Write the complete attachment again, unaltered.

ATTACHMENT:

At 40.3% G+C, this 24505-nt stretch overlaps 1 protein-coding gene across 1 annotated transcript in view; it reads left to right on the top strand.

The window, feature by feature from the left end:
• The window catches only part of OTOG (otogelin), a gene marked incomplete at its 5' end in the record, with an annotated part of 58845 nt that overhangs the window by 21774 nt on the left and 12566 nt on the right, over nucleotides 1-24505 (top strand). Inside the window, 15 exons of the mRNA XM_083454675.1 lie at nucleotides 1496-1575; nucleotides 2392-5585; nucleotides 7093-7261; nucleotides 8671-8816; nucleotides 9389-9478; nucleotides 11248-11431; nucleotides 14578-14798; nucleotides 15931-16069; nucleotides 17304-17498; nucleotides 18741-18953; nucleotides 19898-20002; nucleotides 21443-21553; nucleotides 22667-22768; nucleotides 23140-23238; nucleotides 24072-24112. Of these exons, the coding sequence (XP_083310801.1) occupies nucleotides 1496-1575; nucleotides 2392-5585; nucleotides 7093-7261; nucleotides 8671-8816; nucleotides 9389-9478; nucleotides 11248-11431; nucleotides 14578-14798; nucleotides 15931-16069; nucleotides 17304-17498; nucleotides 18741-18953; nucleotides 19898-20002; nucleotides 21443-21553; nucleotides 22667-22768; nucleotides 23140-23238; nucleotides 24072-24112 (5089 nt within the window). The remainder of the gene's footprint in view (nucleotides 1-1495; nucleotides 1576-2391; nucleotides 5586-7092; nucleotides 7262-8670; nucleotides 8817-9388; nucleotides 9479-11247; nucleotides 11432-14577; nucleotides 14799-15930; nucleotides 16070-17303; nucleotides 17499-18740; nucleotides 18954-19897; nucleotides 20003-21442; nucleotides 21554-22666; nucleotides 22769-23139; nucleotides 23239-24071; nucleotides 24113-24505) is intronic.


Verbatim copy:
At 40.3% G+C, this 24505-nt stretch overlaps 1 protein-coding gene across 1 annotated transcript in view; it reads left to right on the top strand.

The window, feature by feature from the left end:
• The window catches only part of OTOG (otogelin), a gene marked incomplete at its 5' end in the record, with an annotated part of 58845 nt that overhangs the window by 21774 nt on the left and 12566 nt on the right, over nucleotides 1-24505 (top strand). Inside the window, 15 exons of the mRNA XM_083454675.1 lie at nucleotides 1496-1575; nucleotides 2392-5585; nucleotides 7093-7261; nucleotides 8671-8816; nucleotides 9389-9478; nucleotides 11248-11431; nucleotides 14578-14798; nucleotides 15931-16069; nucleotides 17304-17498; nucleotides 18741-18953; nucleotides 19898-20002; nucleotides 21443-21553; nucleotides 22667-22768; nucleotides 23140-23238; nucleotides 24072-24112. Of these exons, the coding sequence (XP_083310801.1) occupies nucleotides 1496-1575; nucleotides 2392-5585; nucleotides 7093-7261; nucleotides 8671-8816; nucleotides 9389-9478; nucleotides 11248-11431; nucleotides 14578-14798; nucleotides 15931-16069; nucleotides 17304-17498; nucleotides 18741-18953; nucleotides 19898-20002; nucleotides 21443-21553; nucleotides 22667-22768; nucleotides 23140-23238; nucleotides 24072-24112 (5089 nt within the window). The remainder of the gene's footprint in view (nucleotides 1-1495; nucleotides 1576-2391; nucleotides 5586-7092; nucleotides 7262-8670; nucleotides 8817-9388; nucleotides 9479-11247; nucleotides 11432-14577; nucleotides 14799-15930; nucleotides 16070-17303; nucleotides 17499-18740; nucleotides 18954-19897; nucleotides 20003-21442; nucleotides 21554-22666; nucleotides 22769-23139; nucleotides 23239-24071; nucleotides 24113-24505) is intronic.